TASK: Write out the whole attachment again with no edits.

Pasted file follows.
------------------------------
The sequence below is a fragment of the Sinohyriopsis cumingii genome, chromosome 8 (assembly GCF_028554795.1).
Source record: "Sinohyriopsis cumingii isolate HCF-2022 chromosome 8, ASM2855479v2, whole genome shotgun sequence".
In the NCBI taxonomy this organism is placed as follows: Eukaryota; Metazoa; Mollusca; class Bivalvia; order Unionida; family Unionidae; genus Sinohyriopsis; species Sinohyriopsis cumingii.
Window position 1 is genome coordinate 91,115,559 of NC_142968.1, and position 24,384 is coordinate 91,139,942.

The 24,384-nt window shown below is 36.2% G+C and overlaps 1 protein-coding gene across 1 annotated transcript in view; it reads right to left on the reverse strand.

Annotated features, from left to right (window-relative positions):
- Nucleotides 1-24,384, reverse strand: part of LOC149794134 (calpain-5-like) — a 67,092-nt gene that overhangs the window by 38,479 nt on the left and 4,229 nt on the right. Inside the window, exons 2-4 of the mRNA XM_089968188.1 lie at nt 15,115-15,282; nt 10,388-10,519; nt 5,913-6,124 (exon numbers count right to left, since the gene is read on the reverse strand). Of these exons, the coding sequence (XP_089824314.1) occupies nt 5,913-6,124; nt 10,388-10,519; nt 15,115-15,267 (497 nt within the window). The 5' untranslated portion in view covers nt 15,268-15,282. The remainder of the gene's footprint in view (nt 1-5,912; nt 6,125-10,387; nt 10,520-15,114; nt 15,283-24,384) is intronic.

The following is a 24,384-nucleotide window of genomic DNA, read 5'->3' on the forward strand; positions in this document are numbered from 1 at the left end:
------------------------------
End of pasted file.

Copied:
The sequence below is a fragment of the Sinohyriopsis cumingii genome, chromosome 8 (assembly GCF_028554795.1).
Source record: "Sinohyriopsis cumingii isolate HCF-2022 chromosome 8, ASM2855479v2, whole genome shotgun sequence".
In the NCBI taxonomy this organism is placed as follows: Eukaryota; Metazoa; Mollusca; class Bivalvia; order Unionida; family Unionidae; genus Sinohyriopsis; species Sinohyriopsis cumingii.
Window position 1 is genome coordinate 91,115,559 of NC_142968.1, and position 24,384 is coordinate 91,139,942.

The 24,384-nt window shown below is 36.2% G+C and overlaps 1 protein-coding gene across 1 annotated transcript in view; it reads right to left on the reverse strand.

Annotated features, from left to right (window-relative positions):
- Nucleotides 1-24,384, reverse strand: part of LOC149794134 (calpain-5-like) — a 67,092-nt gene that overhangs the window by 38,479 nt on the left and 4,229 nt on the right. Inside the window, exons 2-4 of the mRNA XM_089968188.1 lie at nt 15,115-15,282; nt 10,388-10,519; nt 5,913-6,124 (exon numbers count right to left, since the gene is read on the reverse strand). Of these exons, the coding sequence (XP_089824314.1) occupies nt 5,913-6,124; nt 10,388-10,519; nt 15,115-15,267 (497 nt within the window). The 5' untranslated portion in view covers nt 15,268-15,282. The remainder of the gene's footprint in view (nt 1-5,912; nt 6,125-10,387; nt 10,520-15,114; nt 15,283-24,384) is intronic.

The following is a 24,384-nucleotide window of genomic DNA, read 5'->3' on the forward strand; positions in this document are numbered from 1 at the left end: